UC Libraries closed Memorial Day, Monday, May 30

All University of Cincinnati Libraries locations will be closed Monday, May 30 in observance of Memorial Day. Regular library hours for all locations will resume Tuesday, May 31. Have a safe holiday.

New Books in the Science Libraries

Several ebooks from the American Mathematical Society have been added to the March-April 2022 Geology-Math-Physics Library new books list.

Click here to access the March-April 2022 list.

If you have any questions about these books, contact Ted Baldwin, Director of the Science and Engineering Libraries, at Ted.Baldwin@uc.edu.

 

Samantha Schaffer joins UC Libraries as computer systems administrator

samantha schafferSamantha Schaffer joined the University of Cincinnati Library May 2 as a computer systems administrator in the Library IT Department. She will be responsible for the day-to-day management of on-premise and cloud-based servers, as well as the deployment and monitoring of software applications for UC Libraries.

Samantha comes to UC from Boise, Idaho, where she most recently worked as a systems engineer for Synoptek, supporting Windows, macOS and Linux systems, as well as VMware servers and Azure. Samantha has worked in the systems administration area since 2014 and will be a great addition to the team.

Welcome, Samantha.

Hello, Central!: Telephones in Illustrated Sheet Music

hello centralBy Theresa Leininger-Miller,

This two-part exhibition commemorates the 145th anniversary of the invention of the telephone (1876) that took place in 2021; COVID-19 slightly delayed the celebration. Displayed on the 4th floor lobby of the Walter C. Langsam Library are reproductions of 68 vibrant, chromolithographic covers of illustrated sheet music dating from 1877 to 1939.

The display outside and inside the Robert A. Deshon and Karl J. Schlachter Library for Design, Architecture, Art & Planning (DAAP) features two dozen original pieces of sheet music, along with ten vintage telephones. The name of the device, from the Greek, means “far speaking” a way of increasing human earshot. With it, people can make themselves heard and understood around the world with a whisper. Continue reading

Read Source for the news, events, people and happenings in UC Libraries

source image

Read Source, the online newsletter, to learn about the news, events, people and happenings in UC Libraries.

In this issue of Source, we announce our updated Strategic Framework – NEXT Directions. We celebrate Mikaila Corday receiving the 2022 Marian Spencer Ambassador Award for Staff and meet OhioLINK Luminaries intern Marvin Jones. We look back at three recent big events – the Oesper Musuem’s receipt of National Landmark designation, the six-part lecture series The Illustrated Human: The Impact of Andreas Vesalius and the ever-popular International Edible Books Festival. Finally, we look forward to Preservation Week with a sneak peek of The Preservation Lab.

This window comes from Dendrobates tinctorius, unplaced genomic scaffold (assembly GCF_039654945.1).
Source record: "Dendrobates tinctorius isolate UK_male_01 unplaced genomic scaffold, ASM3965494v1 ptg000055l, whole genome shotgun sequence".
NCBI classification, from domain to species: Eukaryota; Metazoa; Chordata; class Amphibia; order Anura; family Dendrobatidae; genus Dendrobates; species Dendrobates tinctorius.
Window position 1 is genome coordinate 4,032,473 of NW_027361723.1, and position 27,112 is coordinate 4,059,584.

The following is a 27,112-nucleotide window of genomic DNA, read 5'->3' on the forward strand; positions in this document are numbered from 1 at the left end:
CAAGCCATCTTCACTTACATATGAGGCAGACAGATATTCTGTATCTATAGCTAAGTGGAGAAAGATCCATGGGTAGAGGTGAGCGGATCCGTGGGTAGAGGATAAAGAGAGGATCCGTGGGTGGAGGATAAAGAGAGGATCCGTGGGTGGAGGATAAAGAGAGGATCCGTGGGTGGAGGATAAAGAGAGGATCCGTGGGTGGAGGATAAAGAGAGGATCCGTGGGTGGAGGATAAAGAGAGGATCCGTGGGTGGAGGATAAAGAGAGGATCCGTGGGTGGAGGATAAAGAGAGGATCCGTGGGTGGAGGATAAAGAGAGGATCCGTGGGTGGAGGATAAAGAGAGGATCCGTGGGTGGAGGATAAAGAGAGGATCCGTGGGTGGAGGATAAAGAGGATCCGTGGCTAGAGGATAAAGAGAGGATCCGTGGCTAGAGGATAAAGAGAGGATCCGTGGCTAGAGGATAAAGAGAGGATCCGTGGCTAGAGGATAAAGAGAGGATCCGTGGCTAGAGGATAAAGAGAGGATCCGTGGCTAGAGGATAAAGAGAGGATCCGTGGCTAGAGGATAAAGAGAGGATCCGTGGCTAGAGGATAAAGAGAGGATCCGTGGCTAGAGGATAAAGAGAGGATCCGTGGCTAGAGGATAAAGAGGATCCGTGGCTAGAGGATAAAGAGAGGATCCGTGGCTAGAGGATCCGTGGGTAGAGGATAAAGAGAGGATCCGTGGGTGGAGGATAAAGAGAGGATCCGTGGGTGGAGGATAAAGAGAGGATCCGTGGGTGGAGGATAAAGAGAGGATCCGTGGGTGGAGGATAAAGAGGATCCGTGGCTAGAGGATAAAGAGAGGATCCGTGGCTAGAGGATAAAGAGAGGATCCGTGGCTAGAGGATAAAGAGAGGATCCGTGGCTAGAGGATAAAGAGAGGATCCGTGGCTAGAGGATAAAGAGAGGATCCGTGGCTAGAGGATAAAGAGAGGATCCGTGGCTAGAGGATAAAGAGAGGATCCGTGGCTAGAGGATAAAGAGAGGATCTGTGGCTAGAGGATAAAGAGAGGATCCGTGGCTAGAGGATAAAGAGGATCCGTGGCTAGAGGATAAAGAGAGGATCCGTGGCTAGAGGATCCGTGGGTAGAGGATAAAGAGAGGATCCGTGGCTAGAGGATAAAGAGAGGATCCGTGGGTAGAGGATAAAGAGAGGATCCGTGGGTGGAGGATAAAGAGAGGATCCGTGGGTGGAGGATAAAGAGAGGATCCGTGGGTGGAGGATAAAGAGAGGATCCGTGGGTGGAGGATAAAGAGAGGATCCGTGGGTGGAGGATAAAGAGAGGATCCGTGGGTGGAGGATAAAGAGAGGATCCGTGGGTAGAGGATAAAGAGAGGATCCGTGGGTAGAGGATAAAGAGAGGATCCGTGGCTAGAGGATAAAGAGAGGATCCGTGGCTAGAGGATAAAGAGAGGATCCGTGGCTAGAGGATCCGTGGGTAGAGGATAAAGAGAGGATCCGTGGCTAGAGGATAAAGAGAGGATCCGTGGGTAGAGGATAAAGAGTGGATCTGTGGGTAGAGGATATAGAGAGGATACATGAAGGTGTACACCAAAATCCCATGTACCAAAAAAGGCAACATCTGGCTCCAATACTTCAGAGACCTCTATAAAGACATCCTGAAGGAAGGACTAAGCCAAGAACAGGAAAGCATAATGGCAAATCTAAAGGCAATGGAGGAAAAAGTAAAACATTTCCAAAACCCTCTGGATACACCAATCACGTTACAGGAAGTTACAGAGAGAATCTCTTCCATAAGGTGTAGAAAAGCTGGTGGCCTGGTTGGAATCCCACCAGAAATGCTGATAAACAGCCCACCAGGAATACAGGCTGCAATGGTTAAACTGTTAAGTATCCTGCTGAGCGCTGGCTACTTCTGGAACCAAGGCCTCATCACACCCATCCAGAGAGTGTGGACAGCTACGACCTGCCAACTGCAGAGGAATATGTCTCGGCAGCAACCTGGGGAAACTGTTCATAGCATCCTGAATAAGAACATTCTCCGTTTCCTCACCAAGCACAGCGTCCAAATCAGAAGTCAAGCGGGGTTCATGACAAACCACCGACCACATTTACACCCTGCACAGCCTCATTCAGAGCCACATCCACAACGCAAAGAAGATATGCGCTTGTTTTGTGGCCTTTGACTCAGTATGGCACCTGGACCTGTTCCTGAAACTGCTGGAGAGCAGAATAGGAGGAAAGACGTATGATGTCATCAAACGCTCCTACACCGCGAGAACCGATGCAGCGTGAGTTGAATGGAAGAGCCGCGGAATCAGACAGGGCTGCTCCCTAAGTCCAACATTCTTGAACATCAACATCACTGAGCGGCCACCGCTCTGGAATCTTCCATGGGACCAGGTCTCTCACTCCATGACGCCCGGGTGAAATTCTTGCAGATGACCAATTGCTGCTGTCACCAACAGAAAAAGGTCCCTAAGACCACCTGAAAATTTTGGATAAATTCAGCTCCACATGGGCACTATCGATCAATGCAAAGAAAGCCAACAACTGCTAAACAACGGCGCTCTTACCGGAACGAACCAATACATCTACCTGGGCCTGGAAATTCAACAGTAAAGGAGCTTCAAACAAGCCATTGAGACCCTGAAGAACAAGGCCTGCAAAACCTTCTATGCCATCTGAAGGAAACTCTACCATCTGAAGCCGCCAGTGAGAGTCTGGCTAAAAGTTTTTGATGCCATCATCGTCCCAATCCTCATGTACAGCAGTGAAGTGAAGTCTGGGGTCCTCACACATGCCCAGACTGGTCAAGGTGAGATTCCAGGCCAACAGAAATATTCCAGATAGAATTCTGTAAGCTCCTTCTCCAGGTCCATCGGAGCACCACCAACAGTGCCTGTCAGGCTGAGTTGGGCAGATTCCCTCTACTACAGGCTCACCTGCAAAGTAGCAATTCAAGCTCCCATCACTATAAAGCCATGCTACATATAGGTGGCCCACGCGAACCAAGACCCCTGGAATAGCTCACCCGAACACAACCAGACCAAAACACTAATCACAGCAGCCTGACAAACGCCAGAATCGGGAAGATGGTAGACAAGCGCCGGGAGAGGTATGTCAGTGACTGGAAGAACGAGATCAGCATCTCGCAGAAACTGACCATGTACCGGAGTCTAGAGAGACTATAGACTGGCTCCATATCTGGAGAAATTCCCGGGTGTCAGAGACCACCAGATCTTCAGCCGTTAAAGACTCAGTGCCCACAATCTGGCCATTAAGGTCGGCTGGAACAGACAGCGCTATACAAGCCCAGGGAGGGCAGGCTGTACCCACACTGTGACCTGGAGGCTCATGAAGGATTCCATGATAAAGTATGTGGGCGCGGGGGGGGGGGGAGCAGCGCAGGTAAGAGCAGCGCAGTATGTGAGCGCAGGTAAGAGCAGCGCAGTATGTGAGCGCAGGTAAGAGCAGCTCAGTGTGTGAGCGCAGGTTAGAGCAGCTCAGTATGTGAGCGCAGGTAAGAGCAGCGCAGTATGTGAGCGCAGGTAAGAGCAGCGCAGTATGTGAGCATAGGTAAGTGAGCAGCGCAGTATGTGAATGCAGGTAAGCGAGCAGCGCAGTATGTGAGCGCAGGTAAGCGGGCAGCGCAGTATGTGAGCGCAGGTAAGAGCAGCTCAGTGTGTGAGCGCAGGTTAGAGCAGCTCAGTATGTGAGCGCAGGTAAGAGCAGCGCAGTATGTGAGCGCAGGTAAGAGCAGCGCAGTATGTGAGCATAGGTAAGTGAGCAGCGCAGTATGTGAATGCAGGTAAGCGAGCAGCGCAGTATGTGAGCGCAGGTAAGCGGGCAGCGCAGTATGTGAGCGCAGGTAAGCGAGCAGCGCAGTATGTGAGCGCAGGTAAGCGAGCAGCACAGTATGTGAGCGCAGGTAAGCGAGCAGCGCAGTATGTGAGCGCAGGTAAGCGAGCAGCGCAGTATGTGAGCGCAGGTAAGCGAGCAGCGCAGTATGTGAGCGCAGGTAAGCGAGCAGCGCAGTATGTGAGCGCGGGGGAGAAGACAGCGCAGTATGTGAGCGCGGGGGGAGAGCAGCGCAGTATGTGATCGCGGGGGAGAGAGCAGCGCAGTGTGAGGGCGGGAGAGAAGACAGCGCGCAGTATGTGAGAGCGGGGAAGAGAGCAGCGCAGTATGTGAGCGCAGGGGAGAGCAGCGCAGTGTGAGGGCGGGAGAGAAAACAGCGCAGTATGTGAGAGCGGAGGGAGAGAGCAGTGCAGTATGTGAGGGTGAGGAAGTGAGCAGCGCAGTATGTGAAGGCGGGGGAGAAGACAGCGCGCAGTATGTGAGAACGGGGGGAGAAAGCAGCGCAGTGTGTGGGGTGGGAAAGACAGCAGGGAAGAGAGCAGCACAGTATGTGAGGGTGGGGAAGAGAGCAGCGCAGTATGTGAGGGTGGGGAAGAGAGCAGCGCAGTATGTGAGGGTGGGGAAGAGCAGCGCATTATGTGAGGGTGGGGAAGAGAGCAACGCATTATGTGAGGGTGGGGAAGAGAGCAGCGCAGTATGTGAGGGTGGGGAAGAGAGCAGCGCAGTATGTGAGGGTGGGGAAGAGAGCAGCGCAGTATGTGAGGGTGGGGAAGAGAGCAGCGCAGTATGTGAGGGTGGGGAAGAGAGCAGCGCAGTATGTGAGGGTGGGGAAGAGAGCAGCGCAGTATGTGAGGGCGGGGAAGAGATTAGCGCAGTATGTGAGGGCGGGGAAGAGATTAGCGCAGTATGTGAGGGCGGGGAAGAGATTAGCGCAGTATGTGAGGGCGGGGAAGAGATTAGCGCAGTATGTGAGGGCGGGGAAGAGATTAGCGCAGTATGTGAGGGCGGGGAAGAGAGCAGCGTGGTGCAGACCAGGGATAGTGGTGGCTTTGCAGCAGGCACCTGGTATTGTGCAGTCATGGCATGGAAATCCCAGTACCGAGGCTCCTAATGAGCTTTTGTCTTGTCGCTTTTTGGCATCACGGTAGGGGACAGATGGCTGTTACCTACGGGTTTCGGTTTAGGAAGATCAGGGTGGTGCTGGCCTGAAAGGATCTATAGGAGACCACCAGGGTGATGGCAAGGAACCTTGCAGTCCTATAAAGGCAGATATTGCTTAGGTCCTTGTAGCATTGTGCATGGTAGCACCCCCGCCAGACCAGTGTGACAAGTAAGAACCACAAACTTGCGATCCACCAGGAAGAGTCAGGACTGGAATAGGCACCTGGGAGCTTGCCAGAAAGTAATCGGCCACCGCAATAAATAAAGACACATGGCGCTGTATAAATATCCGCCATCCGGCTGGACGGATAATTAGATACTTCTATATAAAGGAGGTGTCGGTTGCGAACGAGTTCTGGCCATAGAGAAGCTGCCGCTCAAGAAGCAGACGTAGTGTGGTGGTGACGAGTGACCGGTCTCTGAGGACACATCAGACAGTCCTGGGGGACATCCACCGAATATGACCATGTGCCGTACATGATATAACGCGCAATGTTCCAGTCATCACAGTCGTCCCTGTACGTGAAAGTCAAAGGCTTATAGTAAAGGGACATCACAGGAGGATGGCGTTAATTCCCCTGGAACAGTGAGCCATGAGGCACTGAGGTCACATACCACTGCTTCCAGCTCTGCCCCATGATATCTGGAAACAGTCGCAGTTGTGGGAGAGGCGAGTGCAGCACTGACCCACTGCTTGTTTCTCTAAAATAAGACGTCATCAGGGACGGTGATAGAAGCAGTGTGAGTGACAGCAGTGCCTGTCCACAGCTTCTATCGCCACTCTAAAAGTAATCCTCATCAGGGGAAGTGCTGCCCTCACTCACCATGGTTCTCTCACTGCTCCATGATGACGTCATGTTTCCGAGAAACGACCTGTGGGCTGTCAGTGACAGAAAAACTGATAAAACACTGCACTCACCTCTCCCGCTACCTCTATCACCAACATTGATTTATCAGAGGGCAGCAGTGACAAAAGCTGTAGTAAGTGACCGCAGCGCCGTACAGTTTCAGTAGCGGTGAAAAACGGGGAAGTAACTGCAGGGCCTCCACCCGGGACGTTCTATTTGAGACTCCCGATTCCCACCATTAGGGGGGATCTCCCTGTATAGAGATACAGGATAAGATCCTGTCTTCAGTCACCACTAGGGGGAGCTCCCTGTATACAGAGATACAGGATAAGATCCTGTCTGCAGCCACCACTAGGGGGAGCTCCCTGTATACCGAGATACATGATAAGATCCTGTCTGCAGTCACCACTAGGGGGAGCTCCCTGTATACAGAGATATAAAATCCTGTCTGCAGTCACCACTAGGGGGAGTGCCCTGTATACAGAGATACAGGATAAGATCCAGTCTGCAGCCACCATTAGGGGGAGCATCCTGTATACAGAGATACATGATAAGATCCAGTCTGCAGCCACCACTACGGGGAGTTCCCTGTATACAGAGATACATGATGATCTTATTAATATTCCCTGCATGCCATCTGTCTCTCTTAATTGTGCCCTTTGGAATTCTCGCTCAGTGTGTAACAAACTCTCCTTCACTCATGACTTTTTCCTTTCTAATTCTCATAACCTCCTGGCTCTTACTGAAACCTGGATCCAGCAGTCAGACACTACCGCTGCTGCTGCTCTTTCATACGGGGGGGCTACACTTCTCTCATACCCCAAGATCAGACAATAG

Read these articles, as well as past issues, on the website. To receive Source via e-mail, contact melissa.norris@uc.edu to be added to the mailing list.

Celebrate Preservation Week with a Sneak Peek into the Preservation Lab

In celebration of the American Library Association’s Preservation Week, join Preservation Lab staff as they chat about preservation, conservation and what the Lab does for the libraries. There will be materials and models on hand.

Thursday, April 21, 10-11am & 2-3pm, Walter C. Langsam Library 4th floor, next to the Desk@Langsam.

preservation lab

And the winners are…Results of the 2022 UC Libraries International Edible Books Festival

Rebecca Tabaja – Fairy the Farting Unicorn – Best Overall

The University of Cincinnati Libraries celebrated the International Edible Books Festival on Friday, April 1, 2022.

Sixteen edible books were created by students, faculty, staff, librarians, friends and family. The entries ranged from children’s books to literary classics to popular fiction and nonfiction books. The edible books were made of cakes, cookies, Rice Krispie Treats, candy, Peeps, olives and even carrots. Each entry was judged by our esteemed judges Rachel Hoople and Imani Coleman and awarded a bookmark.